This inconsistency is also in tune with the bizarre sequence involving a mask, used to a very unnerving effect. The new See-hee turns up with a mask of the old Seh-hee and asks Ji-woo to take it off, trying to explain to the best of her abilities why she did what she did. A bewildered Ji-woo is not surprisingly, freaked out when she says that her new self was jealous that he couldn't forget her old self! There is no way to reason with this behaviour. It doesn't make much sense, but knowing that we are dealing with an unreasonable character, anything is plausible.
In a genius move of writing, Kim Ki-duk introduces a diametric shift in the situation in the final half hour of the film and keeps things appropriately fuzzy, and thus manages to maintain an edge and prevents it from succumbing to predictability. If the intelligent final act makes you applaud the director's craft and command over his narrative, the shocking culmination will make your jaw drop.
"Time" is the kind of film that works on many levels thanks to its narrative full of layers that go deeper than those involved in any kind of surface surgery. Despite being a thriller at its core, laced with a doomed romance, soapy melodrama and wry humour, "Time" touches upon existential themes of identity and the loss of it, the relative insignificance of one individual in an ever-growing urban whole, given more emphasis in the haunting final frame. The plot and these themes also evoke memories of two Hiroshi Teshigahara classics, "The Man without a Map" (1968) and "The Face of Another" (1966).
For its central premise, the filmmaker taps the subject of his home country's growing obsession with cosmetic surgery. According to many recent news reports, Seoul in South Korea is a big hub, with an entire district devoted to plastic surgery clinics. If statistics are to be trusted, one in five Korean women opt for plastic surgery, to look younger in a race against time, or simply because they aren't happy with their natural features. Through his characters, who seem to take plastic surgery for granted as an easy tool for morphing into another person, Kim Ki-duk subtly attacks this narcissism in humans and advocates natural and inner beauty, stressing upon the obvious and simple fact of life, that beauty is only skin deep and no matter what you do to your surface, you are the same person within, and nothing can change that.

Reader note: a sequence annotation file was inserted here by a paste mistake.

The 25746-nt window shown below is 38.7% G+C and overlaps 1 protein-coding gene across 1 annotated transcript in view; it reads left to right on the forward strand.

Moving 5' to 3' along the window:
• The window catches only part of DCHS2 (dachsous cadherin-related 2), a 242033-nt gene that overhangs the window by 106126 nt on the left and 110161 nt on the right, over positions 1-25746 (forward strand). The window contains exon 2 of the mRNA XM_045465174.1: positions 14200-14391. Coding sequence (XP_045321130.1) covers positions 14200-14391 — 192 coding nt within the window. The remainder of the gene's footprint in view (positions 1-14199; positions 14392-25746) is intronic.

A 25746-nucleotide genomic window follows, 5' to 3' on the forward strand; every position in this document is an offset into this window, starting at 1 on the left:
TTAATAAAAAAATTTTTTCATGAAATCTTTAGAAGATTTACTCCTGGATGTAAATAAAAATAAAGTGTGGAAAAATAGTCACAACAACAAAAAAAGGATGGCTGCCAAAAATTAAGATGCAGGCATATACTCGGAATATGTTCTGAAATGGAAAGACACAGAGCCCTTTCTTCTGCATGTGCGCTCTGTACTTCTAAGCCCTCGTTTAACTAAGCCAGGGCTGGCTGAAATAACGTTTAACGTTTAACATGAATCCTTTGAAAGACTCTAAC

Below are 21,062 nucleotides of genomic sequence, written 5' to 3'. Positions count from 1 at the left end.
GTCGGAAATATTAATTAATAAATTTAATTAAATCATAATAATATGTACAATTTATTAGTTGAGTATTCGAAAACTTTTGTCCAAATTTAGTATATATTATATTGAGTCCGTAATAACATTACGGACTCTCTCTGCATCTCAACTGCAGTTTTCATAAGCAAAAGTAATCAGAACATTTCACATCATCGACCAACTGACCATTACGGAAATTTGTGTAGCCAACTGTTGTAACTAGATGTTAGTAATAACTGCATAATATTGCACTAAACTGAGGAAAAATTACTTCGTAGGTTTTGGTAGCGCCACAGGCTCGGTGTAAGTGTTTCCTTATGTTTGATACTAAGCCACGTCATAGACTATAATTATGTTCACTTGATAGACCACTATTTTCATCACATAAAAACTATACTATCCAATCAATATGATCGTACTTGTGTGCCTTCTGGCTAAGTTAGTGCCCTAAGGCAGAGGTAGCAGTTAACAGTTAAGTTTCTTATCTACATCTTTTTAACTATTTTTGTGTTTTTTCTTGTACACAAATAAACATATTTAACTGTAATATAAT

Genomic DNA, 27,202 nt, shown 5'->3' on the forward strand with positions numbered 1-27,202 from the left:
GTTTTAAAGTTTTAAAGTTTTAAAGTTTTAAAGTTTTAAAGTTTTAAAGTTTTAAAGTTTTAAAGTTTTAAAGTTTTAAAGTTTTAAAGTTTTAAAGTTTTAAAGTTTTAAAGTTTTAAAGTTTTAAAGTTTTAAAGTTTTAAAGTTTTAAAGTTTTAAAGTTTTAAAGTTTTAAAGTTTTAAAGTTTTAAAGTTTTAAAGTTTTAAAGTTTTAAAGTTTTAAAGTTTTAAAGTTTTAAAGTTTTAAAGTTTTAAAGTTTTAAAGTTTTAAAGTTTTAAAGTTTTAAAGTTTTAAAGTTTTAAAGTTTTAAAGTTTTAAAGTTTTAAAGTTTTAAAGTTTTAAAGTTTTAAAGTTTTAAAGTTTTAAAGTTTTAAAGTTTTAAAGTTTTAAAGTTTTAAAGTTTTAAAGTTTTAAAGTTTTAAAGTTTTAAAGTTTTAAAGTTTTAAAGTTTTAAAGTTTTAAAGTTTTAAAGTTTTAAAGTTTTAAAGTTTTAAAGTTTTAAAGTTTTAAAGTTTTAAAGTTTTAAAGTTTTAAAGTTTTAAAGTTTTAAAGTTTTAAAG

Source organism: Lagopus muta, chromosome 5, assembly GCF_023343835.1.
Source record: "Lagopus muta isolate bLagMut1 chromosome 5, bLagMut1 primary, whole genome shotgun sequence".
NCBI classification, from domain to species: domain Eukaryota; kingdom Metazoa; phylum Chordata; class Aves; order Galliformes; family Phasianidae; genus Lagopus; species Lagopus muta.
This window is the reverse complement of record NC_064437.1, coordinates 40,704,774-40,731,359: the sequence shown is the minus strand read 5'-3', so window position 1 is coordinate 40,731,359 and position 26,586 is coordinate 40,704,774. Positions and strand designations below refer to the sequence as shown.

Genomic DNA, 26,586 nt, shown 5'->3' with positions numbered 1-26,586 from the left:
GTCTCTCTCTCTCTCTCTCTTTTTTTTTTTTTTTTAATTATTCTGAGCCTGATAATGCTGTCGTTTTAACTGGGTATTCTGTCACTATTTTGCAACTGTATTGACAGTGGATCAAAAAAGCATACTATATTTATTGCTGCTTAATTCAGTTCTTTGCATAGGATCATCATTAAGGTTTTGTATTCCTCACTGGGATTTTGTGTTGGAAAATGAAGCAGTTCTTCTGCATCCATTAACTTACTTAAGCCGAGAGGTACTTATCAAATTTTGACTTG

Kim Ki-duk's absorbing storytelling style, power-packed performances from the lead cast Jung-woo Ha and Sung Hyun-ah, and vivid cinematography are the assets of "Time". Beautiful, poetic images have always been a strong point of Kim Ki-duk films, and "Time" showcases a good number of symbolically rich images. On two separate occasions, both lead characters are shown kicking a huge tree, perhaps venting out their frustration against it because it seems to be eternal, standing the test of time, unfazed, while the rest of them continue to face the effects of the passage of time with their ups and downs. There is an extensive use of mirrors and distorted reflections, even characters filmed from behind glass objects. These distortions directly reflect an artificiality of these characters; that they have ended up becoming warped images of themselves.
A sculpture park by the beach is a location frequently used, and it has a variety of art pieces on display. In one scene, See-hee lies down next to the sculpture of a man and caresses it, insinuating that she gives a lot of weight to the superficial and perhaps, the artificial. One other such sculpture is that of two giant hands with a small staircase like construction that ascends towards the sky but ends abruptly with no concrete shape or destination. Several recurring images with characters sitting within these hands perhaps drive home the final word; that ultimately there are the hands of fate, and no matter what you do, you cannot mess with nature.